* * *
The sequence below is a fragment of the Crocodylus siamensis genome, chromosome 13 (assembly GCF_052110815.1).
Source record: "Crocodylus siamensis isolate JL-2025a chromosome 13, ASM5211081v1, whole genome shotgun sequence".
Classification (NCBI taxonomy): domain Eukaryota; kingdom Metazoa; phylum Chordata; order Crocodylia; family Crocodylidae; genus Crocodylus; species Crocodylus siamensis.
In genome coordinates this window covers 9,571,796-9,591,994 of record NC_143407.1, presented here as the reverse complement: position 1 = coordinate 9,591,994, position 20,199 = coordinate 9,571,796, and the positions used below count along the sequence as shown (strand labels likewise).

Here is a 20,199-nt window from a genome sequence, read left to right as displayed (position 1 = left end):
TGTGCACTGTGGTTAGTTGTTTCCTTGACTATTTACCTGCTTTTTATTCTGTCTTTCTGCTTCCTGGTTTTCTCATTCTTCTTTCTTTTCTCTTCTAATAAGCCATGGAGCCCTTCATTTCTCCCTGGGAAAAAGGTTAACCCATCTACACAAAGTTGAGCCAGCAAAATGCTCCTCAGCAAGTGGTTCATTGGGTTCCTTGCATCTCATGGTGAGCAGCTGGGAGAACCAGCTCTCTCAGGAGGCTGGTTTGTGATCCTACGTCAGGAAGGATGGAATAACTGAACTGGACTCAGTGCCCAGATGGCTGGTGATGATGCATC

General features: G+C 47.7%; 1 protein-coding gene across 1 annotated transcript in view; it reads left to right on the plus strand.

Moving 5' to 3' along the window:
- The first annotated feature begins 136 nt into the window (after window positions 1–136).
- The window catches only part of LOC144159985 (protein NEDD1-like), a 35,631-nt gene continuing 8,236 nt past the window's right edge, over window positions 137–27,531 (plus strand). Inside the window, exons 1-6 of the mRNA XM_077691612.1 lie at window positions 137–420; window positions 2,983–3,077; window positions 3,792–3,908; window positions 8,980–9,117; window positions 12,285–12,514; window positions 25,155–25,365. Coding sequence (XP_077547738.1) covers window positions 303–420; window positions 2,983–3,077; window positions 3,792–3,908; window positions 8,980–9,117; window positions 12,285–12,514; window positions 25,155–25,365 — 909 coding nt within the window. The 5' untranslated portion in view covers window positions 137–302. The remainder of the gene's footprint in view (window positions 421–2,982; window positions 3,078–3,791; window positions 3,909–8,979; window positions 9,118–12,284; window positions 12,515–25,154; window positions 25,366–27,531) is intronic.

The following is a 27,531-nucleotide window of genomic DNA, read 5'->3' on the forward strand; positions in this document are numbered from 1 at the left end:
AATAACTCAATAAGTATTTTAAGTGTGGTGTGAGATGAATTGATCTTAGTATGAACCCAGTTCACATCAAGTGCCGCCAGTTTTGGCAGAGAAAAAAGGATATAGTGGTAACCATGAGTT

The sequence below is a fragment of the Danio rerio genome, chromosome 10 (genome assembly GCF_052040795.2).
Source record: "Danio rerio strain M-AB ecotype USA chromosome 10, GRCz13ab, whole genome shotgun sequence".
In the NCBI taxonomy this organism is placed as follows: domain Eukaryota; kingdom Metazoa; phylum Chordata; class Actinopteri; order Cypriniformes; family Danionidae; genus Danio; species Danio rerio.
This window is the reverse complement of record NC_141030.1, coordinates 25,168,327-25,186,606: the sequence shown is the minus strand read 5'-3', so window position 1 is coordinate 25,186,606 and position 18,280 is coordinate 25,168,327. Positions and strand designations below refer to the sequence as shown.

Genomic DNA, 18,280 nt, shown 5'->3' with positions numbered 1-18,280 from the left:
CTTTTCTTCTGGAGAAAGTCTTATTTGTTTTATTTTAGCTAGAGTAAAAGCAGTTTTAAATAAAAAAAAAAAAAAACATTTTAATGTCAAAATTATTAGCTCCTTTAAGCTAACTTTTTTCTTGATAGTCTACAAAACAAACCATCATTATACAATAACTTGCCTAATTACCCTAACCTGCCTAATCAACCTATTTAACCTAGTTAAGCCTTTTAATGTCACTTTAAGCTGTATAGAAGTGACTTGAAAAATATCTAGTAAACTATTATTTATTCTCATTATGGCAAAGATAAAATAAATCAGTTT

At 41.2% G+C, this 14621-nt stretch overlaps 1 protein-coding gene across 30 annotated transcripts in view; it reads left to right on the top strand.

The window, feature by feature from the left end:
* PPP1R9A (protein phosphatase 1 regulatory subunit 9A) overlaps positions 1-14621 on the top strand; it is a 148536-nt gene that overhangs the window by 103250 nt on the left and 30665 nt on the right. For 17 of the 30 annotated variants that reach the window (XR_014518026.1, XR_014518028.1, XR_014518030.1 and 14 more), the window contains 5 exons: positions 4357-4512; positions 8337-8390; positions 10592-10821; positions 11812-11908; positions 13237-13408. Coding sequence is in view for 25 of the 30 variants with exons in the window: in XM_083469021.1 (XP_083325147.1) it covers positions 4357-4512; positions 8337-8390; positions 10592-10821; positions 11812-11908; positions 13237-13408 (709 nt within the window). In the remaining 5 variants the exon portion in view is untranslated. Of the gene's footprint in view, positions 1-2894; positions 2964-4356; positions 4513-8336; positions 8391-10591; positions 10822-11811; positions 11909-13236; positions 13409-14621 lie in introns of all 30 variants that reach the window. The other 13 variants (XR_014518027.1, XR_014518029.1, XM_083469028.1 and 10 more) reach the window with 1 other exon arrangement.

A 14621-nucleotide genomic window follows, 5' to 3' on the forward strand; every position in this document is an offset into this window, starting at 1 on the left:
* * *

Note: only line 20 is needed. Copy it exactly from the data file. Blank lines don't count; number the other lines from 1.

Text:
The window, feature by feature from the left end: